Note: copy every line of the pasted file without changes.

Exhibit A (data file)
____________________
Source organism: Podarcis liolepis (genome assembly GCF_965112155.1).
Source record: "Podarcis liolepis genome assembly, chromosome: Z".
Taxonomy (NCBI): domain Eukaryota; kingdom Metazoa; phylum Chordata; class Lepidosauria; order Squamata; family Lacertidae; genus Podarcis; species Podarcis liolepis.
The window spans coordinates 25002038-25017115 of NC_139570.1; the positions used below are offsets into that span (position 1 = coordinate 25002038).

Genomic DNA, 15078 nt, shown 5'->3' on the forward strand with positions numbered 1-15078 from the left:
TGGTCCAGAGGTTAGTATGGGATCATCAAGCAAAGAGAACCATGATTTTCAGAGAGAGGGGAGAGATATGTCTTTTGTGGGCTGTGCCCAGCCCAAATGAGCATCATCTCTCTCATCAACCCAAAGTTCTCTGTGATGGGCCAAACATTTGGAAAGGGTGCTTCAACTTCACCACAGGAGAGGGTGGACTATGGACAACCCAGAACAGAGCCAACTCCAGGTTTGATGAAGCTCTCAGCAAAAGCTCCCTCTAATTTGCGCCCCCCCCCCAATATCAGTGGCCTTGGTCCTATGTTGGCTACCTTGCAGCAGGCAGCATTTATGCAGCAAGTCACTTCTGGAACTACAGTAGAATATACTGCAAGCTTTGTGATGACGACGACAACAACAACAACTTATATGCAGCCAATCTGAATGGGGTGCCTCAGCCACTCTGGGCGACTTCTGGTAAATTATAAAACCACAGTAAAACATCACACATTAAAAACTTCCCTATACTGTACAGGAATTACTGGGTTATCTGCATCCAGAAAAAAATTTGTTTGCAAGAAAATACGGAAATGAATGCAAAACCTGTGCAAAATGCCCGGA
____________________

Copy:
Source organism: Podarcis liolepis (genome assembly GCF_965112155.1).
Source record: "Podarcis liolepis genome assembly, chromosome: Z".
Taxonomy (NCBI): domain Eukaryota; kingdom Metazoa; phylum Chordata; class Lepidosauria; order Squamata; family Lacertidae; genus Podarcis; species Podarcis liolepis.
The window spans coordinates 25002038-25017115 of NC_139570.1; the positions used below are offsets into that span (position 1 = coordinate 25002038).

Genomic DNA, 15078 nt, shown 5'->3' on the forward strand with positions numbered 1-15078 from the left:
TGGTCCAGAGGTTAGTATGGGATCATCAAGCAAAGAGAACCATGATTTTCAGAGAGAGGGGAGAGATATGTCTTTTGTGGGCTGTGCCCAGCCCAAATGAGCATCATCTCTCTCATCAACCCAAAGTTCTCTGTGATGGGCCAAACATTTGGAAAGGGTGCTTCAACTTCACCACAGGAGAGGGTGGACTATGGACAACCCAGAACAGAGCCAACTCCAGGTTTGATGAAGCTCTCAGCAAAAGCTCCCTCTAATTTGCGCCCCCCCCCCAATATCAGTGGCCTTGGTCCTATGTTGGCTACCTTGCAGCAGGCAGCATTTATGCAGCAAGTCACTTCTGGAACTACAGTAGAATATACTGCAAGCTTTGTGATGACGACGACAACAACAACAACTTATATGCAGCCAATCTGAATGGGGTGCCTCAGCCACTCTGGGCGACTTCTGGTAAATTATAAAACCACAGTAAAACATCACACATTAAAAACTTCCCTATACTGTACAGGAATTACTGGGTTATCTGCATCCAGAAAAAAATTTGTTTGCAAGAAAATACGGAAATGAATGCAAAACCTGTGCAAAATGCCCGGA